DNA techniques reveal the full spectrum of river life

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The water, banks and trees in our region are home to many plants, animals and life that you can (or sometimes can't) see around you.

An unusual scientific technique is helping Horizons understand the full spectrum of life in our region.

Horizons staff are constantly monitoring the region’s waterways for aquatic life. We check for the presence of native fish species, search for snails, and check up on the critters that you can’t see beneath the rocks and plants. Many of them indicate the health of the river but often we cannot see or find all of the species present – until now.

A technique called environmental DNA or eDNA for short, is helping councils, community groups and researchers across Aotearoa New Zealand, and the world, identify the animal species present in our waterways. Horizons has been working with Wilderlab, the New Zealand eDNA laboratory, other Regional Councils, and organisations such as the Department of Conservation to utilise and understand the role eDNA could take to support the region’s conservation and environmental work.

Freshwater eDNA uses a similar technique to that of DNA profiles to trace humans (think CSI). DNA is shed by aquatic life from their skin, scales, fluids and faeces. The technique is able to detect even minute traces of each species and the overall proportion of it within the water sample. The species of fish, birds, mammals, reptiles, plants, fungi, bacteria, insects, snails, worms and anything else are identified by comparing the DNA fragments to a reference database. This requires as little as a mug of water sucked through a filter, though more water increases the chance of detecting organisms.

Sample eDNA wheel of life graphic showing lamprey DNA presentSample eDNA 'wheel of life' showing lamprey DNA present.

Using DNA to establish what species are present is an established practise, however applying it to monitoring our freshwater environments is new and the technique is still under development. Monitoring waterways using eDNA is a much more cost effective method of examining our water life. This is because it is extremely quick, easy to undertake and has the ability to sample a much larger area than current measurement methods. Many New Zealand native fish species are nocturnal (active at night) and highly camouflaged (cryptic) so there is a great potential for locating unknown populations of rare native species. For example, one of New Zealand’s rare native fish Lamprey (Geotria australis) has been discovered in waterways like the Waikawa Stream and reaches of the Ōhura River in the Horizons Region. This is a great result because fish surveys in recent years have failed to find them in this location and we can now concentrate our environmental efforts to protect these areas.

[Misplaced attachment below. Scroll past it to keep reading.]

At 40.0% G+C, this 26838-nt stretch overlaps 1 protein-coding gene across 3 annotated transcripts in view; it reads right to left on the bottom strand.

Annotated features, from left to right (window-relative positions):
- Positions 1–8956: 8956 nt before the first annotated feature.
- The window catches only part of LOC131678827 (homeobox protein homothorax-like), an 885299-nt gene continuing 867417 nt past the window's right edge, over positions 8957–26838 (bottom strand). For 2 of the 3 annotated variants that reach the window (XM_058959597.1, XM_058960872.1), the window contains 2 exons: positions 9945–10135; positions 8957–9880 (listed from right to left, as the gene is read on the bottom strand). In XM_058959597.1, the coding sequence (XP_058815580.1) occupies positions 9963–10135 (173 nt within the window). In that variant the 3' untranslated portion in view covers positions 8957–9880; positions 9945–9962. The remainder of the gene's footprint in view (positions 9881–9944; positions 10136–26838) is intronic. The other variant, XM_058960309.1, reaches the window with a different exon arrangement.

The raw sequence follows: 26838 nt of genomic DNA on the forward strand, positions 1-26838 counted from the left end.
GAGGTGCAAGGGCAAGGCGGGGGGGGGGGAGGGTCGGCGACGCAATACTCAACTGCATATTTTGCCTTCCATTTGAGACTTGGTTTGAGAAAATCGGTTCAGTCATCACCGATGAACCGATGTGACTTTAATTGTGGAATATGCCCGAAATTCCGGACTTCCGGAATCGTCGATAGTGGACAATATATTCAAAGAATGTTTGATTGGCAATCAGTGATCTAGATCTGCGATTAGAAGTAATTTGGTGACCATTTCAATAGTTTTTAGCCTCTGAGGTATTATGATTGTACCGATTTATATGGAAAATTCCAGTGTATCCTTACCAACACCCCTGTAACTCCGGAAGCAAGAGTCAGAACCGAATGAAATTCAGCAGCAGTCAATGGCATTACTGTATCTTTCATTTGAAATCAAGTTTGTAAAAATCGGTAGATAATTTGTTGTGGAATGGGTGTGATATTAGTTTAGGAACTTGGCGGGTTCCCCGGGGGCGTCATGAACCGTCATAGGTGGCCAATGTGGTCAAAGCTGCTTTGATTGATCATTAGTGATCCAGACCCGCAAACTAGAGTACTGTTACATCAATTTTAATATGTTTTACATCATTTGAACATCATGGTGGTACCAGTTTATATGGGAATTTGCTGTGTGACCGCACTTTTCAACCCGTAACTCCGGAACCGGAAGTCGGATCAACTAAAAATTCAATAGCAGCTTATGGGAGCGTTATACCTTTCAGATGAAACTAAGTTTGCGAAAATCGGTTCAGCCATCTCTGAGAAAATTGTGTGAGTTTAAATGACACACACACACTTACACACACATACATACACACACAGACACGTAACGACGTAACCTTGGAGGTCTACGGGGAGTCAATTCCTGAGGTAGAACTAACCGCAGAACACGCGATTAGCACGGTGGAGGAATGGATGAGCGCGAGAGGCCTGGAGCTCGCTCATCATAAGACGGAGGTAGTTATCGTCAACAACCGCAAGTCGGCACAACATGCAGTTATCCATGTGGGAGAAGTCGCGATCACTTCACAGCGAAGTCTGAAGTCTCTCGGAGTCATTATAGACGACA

Lamprey being measured
Lamprey (Geotria australis) being measured

Many regional councils, the Environmental Protection Agency and other agencies, as well as university researchers and educators, are using eDNA around the globe to support biosecurity, environmental conservation, resource management and for education purposes. The University of California is using it for examining the kelp forests in the sea off Santa Barbara; the U.S. Forest Service’s Pacific Northwest Research Station is looking after salmon as they adapt to changing environments in Oregon USA; the University of Agder in Norway is identifying the stretches of river where there are barriers to fish migration for the European eel, and collaborators at Duke University are examining the diversity of life in the Southern Appalachian waterways.

Horizons has tested this technique in our region over the last year, and while there is still development to be done, it has shown great promise as an important part our water quality, biosecurity and pest species control toolboxes.